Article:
“A brilliantly researched tale of greed, ambition, and our desperate need to believe in magic, it’s history that captures America as it really was--and always will be. A great read.” —Douglas Perry, author of Eliot Ness
It was a time of unregulated madness. And nowhere was it madder than in Chicago at the dawn of the Roaring Twenties. As Model Ts rumbled down Michigan Avenue, gang war shootings announced Al Capone’s rise to underworld domination. Bedecked partygoers thronged to the Drake Hotel’s opulent banquet rooms, corrupt politicians held court in thriving speakeasies, and the frenzy of stock market gambling was rampant.
Enter a slick, smooth-talking, charismatic lawyer named Leo Koretz, who enticed hundreds of people (who should have known better) to invest as much as $30 million--upwards of $400 million today--in phantom timberland and nonexistent oil wells in Panama. It was an ingenious deceit, one that out-ponzied Charles Ponzi himself, who only a few years earlier had been arrested for a pyramid scheme. Leo had a good run--his was perhaps the longest fraud in history--and when his enterprise finally collapsed in 1923, he vanished. The Cook County state’s attorney, a man whose lust for power equaled Leo’s own lust for money, began an international manhunt that lasted almost a year. When finally apprehended, Leo was living a life of luxury in Nova Scotia under the assumed identity of a book dealer and literary critic. A salacious court hearing followed, and his mysterious death in a Chicago prison rivaled the rest of his almost-too-bizarre-to-believe life.
A rip-roaring tale of greed, financial corruption, dirty politics, over-the-top and under-the-radar deceit, illicit sex, and a brilliant and wildly charming con man on the town and then on the lam, Empire of Deception has it all. It’s not only a rich and detailed account of a man and an era; it’s a fascinating look at the methods of swindlers throughout history. Leo Koretz was the Bernie Madoff of his day, and Dean Jobb shows us that the American dream of easy wealth is timeless.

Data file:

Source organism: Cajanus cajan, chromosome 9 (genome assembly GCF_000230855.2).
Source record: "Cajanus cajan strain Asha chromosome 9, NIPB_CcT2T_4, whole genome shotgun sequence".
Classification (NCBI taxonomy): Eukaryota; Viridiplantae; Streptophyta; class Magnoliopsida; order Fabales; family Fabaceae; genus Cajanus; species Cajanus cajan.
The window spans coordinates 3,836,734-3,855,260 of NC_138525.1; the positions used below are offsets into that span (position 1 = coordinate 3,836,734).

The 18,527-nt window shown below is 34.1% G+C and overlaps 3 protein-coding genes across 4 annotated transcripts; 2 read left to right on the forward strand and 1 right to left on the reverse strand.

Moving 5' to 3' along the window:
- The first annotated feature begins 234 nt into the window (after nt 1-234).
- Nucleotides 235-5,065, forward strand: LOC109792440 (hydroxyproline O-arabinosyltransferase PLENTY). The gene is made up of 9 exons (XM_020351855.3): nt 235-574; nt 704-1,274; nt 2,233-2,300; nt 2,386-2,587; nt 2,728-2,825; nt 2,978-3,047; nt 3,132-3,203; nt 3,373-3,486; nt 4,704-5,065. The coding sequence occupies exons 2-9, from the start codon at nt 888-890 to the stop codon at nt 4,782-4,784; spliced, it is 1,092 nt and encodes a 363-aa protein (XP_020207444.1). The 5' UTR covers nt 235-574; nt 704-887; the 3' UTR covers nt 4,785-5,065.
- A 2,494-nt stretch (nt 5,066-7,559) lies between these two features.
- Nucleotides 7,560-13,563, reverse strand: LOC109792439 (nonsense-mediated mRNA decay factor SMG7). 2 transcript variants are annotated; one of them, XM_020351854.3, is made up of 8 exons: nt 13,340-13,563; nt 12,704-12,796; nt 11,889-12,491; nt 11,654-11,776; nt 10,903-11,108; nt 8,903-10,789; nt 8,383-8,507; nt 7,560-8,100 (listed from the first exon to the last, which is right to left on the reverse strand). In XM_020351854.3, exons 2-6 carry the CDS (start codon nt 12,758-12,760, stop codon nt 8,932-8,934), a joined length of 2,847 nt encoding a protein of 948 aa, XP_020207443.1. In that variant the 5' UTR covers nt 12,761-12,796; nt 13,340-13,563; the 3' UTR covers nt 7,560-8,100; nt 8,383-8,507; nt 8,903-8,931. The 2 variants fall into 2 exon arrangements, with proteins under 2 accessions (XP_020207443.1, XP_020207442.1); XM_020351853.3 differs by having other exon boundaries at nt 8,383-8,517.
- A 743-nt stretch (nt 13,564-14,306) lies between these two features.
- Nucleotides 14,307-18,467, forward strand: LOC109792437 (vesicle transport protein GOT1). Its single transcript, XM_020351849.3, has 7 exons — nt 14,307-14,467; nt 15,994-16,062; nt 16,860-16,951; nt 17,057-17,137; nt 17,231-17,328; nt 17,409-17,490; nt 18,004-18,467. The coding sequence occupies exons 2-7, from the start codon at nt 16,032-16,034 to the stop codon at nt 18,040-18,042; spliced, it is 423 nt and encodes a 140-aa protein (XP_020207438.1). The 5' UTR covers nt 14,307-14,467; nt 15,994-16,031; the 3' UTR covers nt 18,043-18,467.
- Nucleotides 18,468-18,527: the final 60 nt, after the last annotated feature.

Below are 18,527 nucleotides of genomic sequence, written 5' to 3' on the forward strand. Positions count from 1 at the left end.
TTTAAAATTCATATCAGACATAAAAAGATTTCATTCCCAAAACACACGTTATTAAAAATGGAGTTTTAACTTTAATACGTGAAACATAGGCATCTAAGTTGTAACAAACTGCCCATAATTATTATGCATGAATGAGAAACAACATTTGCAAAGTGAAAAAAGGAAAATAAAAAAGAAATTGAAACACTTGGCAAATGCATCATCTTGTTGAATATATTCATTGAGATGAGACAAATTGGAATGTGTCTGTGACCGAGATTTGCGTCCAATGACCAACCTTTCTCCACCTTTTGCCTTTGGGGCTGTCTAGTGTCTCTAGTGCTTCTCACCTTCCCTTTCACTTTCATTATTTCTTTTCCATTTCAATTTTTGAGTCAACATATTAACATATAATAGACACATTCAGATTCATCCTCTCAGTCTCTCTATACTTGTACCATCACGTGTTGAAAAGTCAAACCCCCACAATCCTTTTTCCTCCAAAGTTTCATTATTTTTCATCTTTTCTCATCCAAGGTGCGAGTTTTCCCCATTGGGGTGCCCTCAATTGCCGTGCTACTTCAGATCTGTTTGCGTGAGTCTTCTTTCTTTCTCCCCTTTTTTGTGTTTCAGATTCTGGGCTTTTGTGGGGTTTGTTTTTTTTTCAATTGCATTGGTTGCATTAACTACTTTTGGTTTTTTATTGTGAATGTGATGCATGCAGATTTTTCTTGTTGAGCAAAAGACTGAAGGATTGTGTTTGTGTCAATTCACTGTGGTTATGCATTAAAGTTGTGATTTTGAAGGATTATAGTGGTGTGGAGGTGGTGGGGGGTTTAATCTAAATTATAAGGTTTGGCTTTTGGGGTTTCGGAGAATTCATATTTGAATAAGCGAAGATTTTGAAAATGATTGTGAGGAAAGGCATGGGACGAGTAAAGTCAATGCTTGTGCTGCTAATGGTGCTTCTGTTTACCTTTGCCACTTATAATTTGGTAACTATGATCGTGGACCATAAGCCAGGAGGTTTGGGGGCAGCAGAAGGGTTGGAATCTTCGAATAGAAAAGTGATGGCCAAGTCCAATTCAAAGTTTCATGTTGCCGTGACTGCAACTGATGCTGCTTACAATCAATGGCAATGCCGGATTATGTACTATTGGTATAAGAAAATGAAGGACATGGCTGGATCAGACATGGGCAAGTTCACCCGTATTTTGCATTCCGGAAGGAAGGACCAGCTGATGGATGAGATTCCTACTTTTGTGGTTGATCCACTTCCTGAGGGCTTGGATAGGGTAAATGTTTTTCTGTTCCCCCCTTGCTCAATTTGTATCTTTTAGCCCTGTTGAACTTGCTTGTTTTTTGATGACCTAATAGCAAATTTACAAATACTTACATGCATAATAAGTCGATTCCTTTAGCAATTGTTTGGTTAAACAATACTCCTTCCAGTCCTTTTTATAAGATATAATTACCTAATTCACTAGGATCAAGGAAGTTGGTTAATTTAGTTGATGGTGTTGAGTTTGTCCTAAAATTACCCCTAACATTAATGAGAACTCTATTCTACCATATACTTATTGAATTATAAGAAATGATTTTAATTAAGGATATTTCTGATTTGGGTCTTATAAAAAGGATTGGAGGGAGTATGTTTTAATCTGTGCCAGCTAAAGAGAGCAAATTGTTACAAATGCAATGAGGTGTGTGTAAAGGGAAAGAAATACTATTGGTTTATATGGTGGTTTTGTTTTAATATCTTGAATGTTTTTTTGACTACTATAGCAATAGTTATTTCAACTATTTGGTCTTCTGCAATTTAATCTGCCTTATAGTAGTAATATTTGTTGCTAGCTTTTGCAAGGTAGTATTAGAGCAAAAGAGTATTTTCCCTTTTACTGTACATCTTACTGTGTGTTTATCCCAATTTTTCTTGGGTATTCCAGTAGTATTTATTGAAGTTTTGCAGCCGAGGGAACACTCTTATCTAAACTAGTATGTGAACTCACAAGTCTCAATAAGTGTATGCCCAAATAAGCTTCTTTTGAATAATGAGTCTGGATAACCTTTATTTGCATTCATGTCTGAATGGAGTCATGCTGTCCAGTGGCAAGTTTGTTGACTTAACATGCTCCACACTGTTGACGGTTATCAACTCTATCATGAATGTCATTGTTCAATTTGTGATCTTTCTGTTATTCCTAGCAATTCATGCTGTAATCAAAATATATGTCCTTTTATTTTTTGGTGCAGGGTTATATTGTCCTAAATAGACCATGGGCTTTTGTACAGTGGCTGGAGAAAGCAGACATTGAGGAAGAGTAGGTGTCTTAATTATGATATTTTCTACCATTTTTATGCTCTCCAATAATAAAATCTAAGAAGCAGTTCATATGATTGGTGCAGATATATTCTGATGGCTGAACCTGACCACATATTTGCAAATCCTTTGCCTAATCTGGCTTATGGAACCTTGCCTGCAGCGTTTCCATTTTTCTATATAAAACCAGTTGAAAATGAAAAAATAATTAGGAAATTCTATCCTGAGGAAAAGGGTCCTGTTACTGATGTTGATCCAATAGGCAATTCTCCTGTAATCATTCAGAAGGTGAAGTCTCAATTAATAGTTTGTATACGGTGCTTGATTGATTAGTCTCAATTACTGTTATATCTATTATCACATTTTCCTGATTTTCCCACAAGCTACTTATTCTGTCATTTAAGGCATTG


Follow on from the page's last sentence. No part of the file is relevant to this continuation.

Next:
“The granddaddy of all con men, Leo Koretz gives Jobb the opportunity to exhibit his impressive research and storytelling skills . . . [Jobb] keeps readers on edge . . . as they wait to see if Koretz might just get away with it. A highly readable, entertaining story.” —Kirkus Reviews
“A captivating tale of high-flying financial chicanery in 1920s Chicago. Dean Jobb tells the story of Leo Koretz, a legendary con artist of Madoffian audacity, with terrific energy and narrative brio.” —Gary Krist, author of Empire of Sin
“A dramatic read and a useful lesson!” —Michael Korda, author of Charmed Lives
“Begin with a Bernie Madoff–wolf-in-sheep’s-clothing con man pursued by a power-hungry public prosecutor; add the great hog-trough feeding frenzy of 1920s Chicago; stir with great writing and enterprising research; and there you have it: a wonderfully entertaining read!” —Michael Lesy, author of Murder City
“Dean Jobb’s story of con man Leo and his pathetically gullible and mostly rich victims perfectly captures the flavor of Chicago in the Roaring Twenties. What a great caper movie this would make!” —Marq de Villiers, author of Our Way Out
“Reads like a Gatsby-Ponzi mashup. A guilty-pleasure reminder that the most audacious bad guys have always been the most entertaining. Kudos to Jobb for unearthing this overlooked story and bringing to life a charming, witty, naughty, iconic American crook.” —Neal Thompson, author of A Curious Man
“Dean Jobb has found a fascinating yet little-known jazz-age tale and told it with style and smarts.” —Jonathan Eig, author of Get Capone